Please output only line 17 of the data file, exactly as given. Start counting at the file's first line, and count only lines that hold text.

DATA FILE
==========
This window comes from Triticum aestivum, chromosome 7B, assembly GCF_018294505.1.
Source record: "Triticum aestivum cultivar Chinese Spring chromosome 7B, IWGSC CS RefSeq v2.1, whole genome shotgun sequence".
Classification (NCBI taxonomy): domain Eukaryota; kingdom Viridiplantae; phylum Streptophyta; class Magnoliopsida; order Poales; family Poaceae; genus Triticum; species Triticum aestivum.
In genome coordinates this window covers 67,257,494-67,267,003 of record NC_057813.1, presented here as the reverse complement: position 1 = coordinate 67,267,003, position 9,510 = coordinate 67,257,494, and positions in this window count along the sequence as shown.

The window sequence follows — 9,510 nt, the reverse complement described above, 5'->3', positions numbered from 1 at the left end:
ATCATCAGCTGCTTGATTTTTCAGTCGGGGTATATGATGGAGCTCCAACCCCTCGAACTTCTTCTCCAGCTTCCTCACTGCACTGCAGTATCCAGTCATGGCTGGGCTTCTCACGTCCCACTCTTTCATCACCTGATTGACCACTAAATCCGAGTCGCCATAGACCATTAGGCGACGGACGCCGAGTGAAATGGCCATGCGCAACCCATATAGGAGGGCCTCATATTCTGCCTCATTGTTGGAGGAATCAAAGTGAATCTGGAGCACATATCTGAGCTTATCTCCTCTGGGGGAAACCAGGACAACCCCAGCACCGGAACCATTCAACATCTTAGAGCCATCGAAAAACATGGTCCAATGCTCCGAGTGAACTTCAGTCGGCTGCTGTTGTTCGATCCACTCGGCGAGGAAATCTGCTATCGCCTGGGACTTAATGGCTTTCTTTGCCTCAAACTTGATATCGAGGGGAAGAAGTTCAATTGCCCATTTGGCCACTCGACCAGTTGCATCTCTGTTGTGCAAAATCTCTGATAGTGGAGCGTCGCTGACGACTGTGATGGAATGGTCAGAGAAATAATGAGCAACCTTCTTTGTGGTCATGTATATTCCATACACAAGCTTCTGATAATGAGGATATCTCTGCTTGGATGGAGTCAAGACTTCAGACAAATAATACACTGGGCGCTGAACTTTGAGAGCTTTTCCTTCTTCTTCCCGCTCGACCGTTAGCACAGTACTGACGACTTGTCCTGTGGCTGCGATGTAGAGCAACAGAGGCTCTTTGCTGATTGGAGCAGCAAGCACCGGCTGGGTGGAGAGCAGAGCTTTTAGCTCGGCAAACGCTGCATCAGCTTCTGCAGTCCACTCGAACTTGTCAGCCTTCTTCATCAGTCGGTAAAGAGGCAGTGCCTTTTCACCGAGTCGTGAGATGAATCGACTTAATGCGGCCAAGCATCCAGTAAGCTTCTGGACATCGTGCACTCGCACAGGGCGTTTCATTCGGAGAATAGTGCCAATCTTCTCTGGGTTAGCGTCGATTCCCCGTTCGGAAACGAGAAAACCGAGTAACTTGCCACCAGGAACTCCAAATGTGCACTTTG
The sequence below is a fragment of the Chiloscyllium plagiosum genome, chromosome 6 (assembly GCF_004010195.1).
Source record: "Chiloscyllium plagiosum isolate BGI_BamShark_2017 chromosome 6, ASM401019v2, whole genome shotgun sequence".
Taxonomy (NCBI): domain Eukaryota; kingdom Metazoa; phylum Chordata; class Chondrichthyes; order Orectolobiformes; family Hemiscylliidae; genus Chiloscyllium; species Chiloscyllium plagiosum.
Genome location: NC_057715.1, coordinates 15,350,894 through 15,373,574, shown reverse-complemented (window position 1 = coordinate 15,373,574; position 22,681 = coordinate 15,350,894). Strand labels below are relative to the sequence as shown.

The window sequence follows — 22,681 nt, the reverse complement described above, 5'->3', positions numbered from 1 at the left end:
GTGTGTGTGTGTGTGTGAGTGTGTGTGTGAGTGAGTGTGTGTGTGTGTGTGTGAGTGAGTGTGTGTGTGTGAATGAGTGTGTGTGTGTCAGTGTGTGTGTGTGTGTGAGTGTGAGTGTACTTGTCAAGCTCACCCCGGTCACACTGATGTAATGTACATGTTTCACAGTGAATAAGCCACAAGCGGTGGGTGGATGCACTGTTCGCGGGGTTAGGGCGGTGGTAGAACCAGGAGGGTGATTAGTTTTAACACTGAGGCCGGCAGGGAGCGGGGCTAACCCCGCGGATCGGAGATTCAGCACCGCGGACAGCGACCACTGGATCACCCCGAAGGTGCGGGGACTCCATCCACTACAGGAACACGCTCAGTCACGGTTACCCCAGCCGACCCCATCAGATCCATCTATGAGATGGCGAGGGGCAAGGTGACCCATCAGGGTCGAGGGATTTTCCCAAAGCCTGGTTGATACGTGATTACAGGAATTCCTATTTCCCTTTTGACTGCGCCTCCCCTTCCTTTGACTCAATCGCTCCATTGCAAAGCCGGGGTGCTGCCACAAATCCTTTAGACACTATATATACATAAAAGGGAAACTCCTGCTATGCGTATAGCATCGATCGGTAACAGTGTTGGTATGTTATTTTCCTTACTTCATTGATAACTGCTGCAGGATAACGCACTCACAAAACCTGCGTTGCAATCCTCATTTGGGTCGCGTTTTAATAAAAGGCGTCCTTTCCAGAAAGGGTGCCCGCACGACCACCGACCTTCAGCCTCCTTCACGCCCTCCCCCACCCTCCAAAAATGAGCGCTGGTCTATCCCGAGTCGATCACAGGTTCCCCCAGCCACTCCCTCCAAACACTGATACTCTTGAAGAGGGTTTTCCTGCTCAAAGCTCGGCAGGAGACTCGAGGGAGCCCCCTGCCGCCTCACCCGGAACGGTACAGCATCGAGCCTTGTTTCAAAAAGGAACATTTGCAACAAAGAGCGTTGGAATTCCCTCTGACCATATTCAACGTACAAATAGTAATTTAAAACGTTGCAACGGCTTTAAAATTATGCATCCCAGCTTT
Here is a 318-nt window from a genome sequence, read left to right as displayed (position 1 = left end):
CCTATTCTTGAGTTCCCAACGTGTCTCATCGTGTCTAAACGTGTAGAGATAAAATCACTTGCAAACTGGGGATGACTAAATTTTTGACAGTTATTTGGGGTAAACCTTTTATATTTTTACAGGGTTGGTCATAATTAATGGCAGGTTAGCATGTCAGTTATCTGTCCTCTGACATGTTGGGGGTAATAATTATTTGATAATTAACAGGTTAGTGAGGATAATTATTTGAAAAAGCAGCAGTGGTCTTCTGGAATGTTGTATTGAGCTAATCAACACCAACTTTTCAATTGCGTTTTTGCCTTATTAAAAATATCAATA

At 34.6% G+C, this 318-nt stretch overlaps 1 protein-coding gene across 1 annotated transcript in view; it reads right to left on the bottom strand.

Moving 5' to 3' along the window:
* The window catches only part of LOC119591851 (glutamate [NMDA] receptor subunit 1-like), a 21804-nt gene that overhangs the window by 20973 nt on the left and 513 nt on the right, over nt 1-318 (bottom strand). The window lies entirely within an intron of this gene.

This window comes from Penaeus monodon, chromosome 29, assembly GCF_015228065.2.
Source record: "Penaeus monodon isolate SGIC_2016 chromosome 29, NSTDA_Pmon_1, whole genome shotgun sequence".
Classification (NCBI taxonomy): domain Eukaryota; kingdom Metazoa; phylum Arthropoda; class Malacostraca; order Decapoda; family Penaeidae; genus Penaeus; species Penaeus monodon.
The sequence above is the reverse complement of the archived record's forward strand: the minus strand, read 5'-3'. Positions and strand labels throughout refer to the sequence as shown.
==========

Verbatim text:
* The window catches only part of LOC119591851 (glutamate [NMDA] receptor subunit 1-like), a 21804-nt gene that overhangs the window by 20973 nt on the left and 513 nt on the right, over nt 1-318 (bottom strand). The window lies entirely within an intron of this gene.